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Marshall: Fight for Senate majority will go through Kansas
COVID vaccine expected by Thanksgiving
Marshall watch party 2020
Dr. Roger Marshall is shown with friends at his election night watch party on Tuesday, Aug. 4. Dr. Marshall won the Republican primary for the Senate race and will be on the general election ballot in November. - photo by photo by Veronica Coons

Dr. Roger Marshall had a lot to celebrate this past week.

Thursday was the Great Bend physician’s 37th wedding anniversary and Friday was his wife’s birthday. Tuesday, of course, was the night he won the Republican primary in his bid for a U.S. Senate seat in November.

Marshall received 40% of the votes, more than any of the other 10 candidates on the ballot, and won in 80% of the state’s counties – everything west of Holton and Sedan.

“I’m honored,” he said, “by the confidence all across the state by Kansas voters in our leadership.”

The November election is one of national importance, he said. “The general election is a race for the Senate majority and a choice of Kansas values.

“Chuck Schumer and Nancy Pelosi have hand-picked a candidate,” Marshall continued, describing the upcoming race between himself and Democrat Barbara Bollier as a race between a liberal socialist party and Kansas values. “Keeping the Senate majority in Republican hands will go through Kansas.”

The Republican party favors appointing conservative, pro-life judges; law and order; secure borders; protecting the sanctity of life; the Second Amendment; maintaining a strong military and keeping our promises to our veterans, he said. If those things are important to voters, “then we need to make sure we keep our Senate majority.”


Meanwhile, as a member of the U.S. House of Representatives, Marshall said the next thing to work on is the second CARES Act (the Coronavirus Aid, Relief, and Economic Security Act) to help the country recover from the effects of the pandemic. Liability protection for employers and schools is a crucial part of that, he said.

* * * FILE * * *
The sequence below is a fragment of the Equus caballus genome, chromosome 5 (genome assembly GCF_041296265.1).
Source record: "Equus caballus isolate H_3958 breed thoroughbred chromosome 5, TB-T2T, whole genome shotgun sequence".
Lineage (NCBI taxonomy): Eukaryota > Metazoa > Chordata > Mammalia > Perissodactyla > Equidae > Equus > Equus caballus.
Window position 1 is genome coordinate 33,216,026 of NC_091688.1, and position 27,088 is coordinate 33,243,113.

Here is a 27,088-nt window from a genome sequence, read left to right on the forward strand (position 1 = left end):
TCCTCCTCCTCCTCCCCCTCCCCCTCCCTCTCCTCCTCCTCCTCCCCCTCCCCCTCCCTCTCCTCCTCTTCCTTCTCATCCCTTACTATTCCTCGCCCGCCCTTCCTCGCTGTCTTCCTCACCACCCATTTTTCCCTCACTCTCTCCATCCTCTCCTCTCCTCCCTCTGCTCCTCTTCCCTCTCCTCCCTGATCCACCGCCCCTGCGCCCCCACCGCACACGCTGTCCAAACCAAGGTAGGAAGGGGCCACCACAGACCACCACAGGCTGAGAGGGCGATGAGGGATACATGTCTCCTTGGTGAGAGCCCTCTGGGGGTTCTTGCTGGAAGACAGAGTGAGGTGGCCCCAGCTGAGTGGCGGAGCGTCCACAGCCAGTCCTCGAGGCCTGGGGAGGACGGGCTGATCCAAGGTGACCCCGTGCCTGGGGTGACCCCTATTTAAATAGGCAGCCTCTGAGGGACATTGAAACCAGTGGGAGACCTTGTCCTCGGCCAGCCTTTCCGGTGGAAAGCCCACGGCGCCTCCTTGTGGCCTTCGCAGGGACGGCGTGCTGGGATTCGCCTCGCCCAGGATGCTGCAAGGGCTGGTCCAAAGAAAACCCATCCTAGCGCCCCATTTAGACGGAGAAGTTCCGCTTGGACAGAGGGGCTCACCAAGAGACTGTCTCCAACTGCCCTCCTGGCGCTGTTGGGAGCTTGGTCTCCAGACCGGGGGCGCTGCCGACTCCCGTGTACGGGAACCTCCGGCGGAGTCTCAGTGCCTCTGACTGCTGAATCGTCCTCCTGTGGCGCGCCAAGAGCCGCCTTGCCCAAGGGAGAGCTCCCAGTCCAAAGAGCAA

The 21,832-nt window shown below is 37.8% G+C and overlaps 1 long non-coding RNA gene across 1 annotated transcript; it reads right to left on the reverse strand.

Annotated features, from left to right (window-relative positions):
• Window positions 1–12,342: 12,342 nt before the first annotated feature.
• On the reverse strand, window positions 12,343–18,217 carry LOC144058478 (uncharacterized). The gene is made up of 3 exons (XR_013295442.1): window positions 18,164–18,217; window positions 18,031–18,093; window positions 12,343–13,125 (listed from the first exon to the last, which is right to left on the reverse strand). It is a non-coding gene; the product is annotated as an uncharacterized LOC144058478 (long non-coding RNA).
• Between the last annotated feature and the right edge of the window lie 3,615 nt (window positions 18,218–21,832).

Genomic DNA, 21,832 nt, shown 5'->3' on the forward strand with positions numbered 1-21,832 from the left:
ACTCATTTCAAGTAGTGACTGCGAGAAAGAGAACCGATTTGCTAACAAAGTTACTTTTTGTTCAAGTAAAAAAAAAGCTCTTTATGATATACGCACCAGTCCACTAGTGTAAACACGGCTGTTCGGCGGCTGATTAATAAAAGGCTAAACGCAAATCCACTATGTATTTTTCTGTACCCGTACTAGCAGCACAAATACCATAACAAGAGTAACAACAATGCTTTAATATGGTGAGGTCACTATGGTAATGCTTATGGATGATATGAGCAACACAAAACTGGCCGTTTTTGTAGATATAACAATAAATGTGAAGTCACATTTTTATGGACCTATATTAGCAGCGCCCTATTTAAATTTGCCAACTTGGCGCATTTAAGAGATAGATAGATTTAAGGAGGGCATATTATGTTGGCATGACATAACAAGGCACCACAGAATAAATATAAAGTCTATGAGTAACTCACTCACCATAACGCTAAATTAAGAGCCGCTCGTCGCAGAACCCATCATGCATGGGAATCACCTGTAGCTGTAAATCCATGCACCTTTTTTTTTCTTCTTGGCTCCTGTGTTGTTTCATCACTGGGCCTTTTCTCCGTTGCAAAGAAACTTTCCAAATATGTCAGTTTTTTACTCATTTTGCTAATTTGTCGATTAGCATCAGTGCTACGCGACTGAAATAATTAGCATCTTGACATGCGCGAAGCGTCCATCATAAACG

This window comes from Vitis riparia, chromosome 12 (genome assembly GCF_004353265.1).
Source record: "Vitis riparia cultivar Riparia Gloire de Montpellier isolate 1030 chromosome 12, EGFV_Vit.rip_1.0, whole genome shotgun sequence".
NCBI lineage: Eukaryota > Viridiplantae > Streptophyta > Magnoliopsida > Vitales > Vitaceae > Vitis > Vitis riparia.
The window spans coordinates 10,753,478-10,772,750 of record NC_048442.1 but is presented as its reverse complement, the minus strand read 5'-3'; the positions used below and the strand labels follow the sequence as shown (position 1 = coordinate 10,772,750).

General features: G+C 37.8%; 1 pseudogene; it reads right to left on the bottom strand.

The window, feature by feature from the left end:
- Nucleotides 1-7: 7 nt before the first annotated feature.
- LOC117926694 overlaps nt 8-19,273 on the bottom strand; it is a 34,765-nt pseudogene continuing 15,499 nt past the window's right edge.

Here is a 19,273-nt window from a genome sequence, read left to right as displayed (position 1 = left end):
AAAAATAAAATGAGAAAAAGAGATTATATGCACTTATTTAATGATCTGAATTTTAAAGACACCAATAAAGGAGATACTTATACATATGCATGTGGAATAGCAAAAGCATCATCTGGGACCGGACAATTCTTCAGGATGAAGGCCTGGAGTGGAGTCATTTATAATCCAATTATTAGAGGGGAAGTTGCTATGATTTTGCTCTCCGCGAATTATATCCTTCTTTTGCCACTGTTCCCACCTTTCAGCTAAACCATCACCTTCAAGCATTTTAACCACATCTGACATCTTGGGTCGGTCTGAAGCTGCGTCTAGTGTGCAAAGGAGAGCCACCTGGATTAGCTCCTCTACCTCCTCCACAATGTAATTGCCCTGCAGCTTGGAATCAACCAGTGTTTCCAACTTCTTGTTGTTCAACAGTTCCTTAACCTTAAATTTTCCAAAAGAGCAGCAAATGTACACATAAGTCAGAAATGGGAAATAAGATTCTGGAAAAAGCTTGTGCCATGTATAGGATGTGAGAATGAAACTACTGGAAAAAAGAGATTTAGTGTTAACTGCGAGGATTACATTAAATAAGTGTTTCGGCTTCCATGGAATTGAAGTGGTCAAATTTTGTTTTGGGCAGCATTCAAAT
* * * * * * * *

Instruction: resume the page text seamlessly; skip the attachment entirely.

“If you’re using some Kansas common sense to protect employees, teachers and students, you shouldn’t be sued for that,” he said. Trial lawyers are urging for the opposite.

The $600 a week unemployment insurance relief (added to state unemployment relief) that was included in the first CARES Act expired July 31 and Marshall does not want to extend it.

“We need to wind that down or end it,” he said. “Nancy Pelosi wants none of that. We’re paying folks $25 an hour not to work. Employers have jobs open and can’t get people to work.” Even good jobs that pay $18 an hour can’t compete with this incentive to stay on unemployment, he added.

Winning the war on COVID-19

President Trump and Vice President Pence deserve much credit for the success the United States is having in battling COVID-19, Marshall said.

“We’ll probably have a vaccine by Thanksgiving for the most vulnerable people.” He also expects point-of-care testing with a 15-minute turnaround to be available soon.

The therapeutic treatments are improving rapidly, he said. At first, 4-5% of Americans who tested positive for COVID-19 died and now the rate is 0.4% for people under 65. “We’ve lowered the mortality rate. We have the best doctors and nurses in the world and the best health care in the world.

“And we have two more anti-viral agents that will probably be approved by the FDA in a week or two,” he said. “One is a shot that protects you for 3 to 6 months. It’s not ready yet but it looks very promising as a bridge to get through this.”

Seek good information

As a member of the GOP Doctors Caucus, Marshall warned that Americans should get their COVID-19 information from reliable sources and be skeptical about what is posted on social media. He’s concerned about a “vaccine scare” on that front.

The vaccines developed and made available for COVID-19 in the future will be made in America, he said. “We’re checking the safety of them now."

Another social media myth is that Americans will be forced to take the vaccine. They won't.

“Nobody’s going to make you take the vaccine. This will be a choice between you and your doctor,” he said. Marshall said he’ll probably recommend that his parents, who are in their 80s, get the vaccine. But, “I’m not sure my grandsons need it. I encourage people to ask their own doctor to know what’s best.”

Summing up

“We’ve been all over the state,” Marshall said. “The Number One concern I hear is ‘When can I have my American Dream back?’” His answer, “We are making great progress. We’re winning the war on this virus.” He said the economy is rebounding as well, and trade agreements will benefit farmers. “In Barton County, very few of us have had to skip a day of work,” he said, mentioning the agricultural sector. “Exports to China are increasing; the world still needs to eat.”

Marshall said there is hope for the future. “Past generations have been through tougher times; we’re going to come out stronger in the end.”